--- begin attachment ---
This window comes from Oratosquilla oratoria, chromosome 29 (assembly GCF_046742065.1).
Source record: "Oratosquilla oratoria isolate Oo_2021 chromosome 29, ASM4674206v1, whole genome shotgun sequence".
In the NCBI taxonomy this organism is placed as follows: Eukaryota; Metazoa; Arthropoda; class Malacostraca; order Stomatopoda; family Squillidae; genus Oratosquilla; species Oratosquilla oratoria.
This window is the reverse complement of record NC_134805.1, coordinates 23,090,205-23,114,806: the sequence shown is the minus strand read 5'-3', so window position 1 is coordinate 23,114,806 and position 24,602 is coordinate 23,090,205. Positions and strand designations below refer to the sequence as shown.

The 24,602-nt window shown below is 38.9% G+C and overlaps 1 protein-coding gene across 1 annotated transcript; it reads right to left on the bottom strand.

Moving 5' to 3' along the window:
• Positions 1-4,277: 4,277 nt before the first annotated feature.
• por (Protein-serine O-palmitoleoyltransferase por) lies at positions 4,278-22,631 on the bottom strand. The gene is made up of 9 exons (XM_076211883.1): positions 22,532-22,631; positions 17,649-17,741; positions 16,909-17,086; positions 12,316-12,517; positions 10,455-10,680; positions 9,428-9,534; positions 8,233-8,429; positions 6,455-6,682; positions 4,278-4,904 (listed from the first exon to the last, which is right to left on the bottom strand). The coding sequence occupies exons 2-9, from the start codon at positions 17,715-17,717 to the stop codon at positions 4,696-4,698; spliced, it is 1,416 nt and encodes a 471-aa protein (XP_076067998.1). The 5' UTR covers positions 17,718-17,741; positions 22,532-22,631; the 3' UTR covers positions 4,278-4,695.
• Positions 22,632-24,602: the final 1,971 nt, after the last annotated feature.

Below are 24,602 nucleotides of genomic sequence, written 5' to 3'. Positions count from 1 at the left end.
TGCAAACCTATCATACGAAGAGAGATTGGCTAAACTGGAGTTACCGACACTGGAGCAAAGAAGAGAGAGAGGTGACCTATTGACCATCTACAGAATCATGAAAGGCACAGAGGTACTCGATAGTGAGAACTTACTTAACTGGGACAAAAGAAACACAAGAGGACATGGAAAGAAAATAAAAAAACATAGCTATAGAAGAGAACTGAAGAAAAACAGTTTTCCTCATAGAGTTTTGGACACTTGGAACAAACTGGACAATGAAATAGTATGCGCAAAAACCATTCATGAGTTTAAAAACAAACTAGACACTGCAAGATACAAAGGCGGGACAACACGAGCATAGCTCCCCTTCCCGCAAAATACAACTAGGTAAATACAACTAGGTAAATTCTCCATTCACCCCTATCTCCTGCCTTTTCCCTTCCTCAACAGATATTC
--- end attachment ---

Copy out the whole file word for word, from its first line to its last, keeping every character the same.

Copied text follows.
This window comes from Oratosquilla oratoria, chromosome 29 (assembly GCF_046742065.1).
Source record: "Oratosquilla oratoria isolate Oo_2021 chromosome 29, ASM4674206v1, whole genome shotgun sequence".
In the NCBI taxonomy this organism is placed as follows: Eukaryota; Metazoa; Arthropoda; class Malacostraca; order Stomatopoda; family Squillidae; genus Oratosquilla; species Oratosquilla oratoria.
This window is the reverse complement of record NC_134805.1, coordinates 23,090,205-23,114,806: the sequence shown is the minus strand read 5'-3', so window position 1 is coordinate 23,114,806 and position 24,602 is coordinate 23,090,205. Positions and strand designations below refer to the sequence as shown.

The 24,602-nt window shown below is 38.9% G+C and overlaps 1 protein-coding gene across 1 annotated transcript; it reads right to left on the bottom strand.

Moving 5' to 3' along the window:
• Positions 1-4,277: 4,277 nt before the first annotated feature.
• por (Protein-serine O-palmitoleoyltransferase por) lies at positions 4,278-22,631 on the bottom strand. The gene is made up of 9 exons (XM_076211883.1): positions 22,532-22,631; positions 17,649-17,741; positions 16,909-17,086; positions 12,316-12,517; positions 10,455-10,680; positions 9,428-9,534; positions 8,233-8,429; positions 6,455-6,682; positions 4,278-4,904 (listed from the first exon to the last, which is right to left on the bottom strand). The coding sequence occupies exons 2-9, from the start codon at positions 17,715-17,717 to the stop codon at positions 4,696-4,698; spliced, it is 1,416 nt and encodes a 471-aa protein (XP_076067998.1). The 5' UTR covers positions 17,718-17,741; positions 22,532-22,631; the 3' UTR covers positions 4,278-4,695.
• Positions 22,632-24,602: the final 1,971 nt, after the last annotated feature.

Below are 24,602 nucleotides of genomic sequence, written 5' to 3'. Positions count from 1 at the left end.
TGCAAACCTATCATACGAAGAGAGATTGGCTAAACTGGAGTTACCGACACTGGAGCAAAGAAGAGAGAGAGGTGACCTATTGACCATCTACAGAATCATGAAAGGCACAGAGGTACTCGATAGTGAGAACTTACTTAACTGGGACAAAAGAAACACAAGAGGACATGGAAAGAAAATAAAAAAACATAGCTATAGAAGAGAACTGAAGAAAAACAGTTTTCCTCATAGAGTTTTGGACACTTGGAACAAACTGGACAATGAAATAGTATGCGCAAAAACCATTCATGAGTTTAAAAACAAACTAGACACTGCAAGATACAAAGGCGGGACAACACGAGCATAGCTCCCCTTCCCGCAAAATACAACTAGGTAAATACAACTAGGTAAATTCTCCATTCACCCCTATCTCCTGCCTTTTCCCTTCCTCAACAGATATTC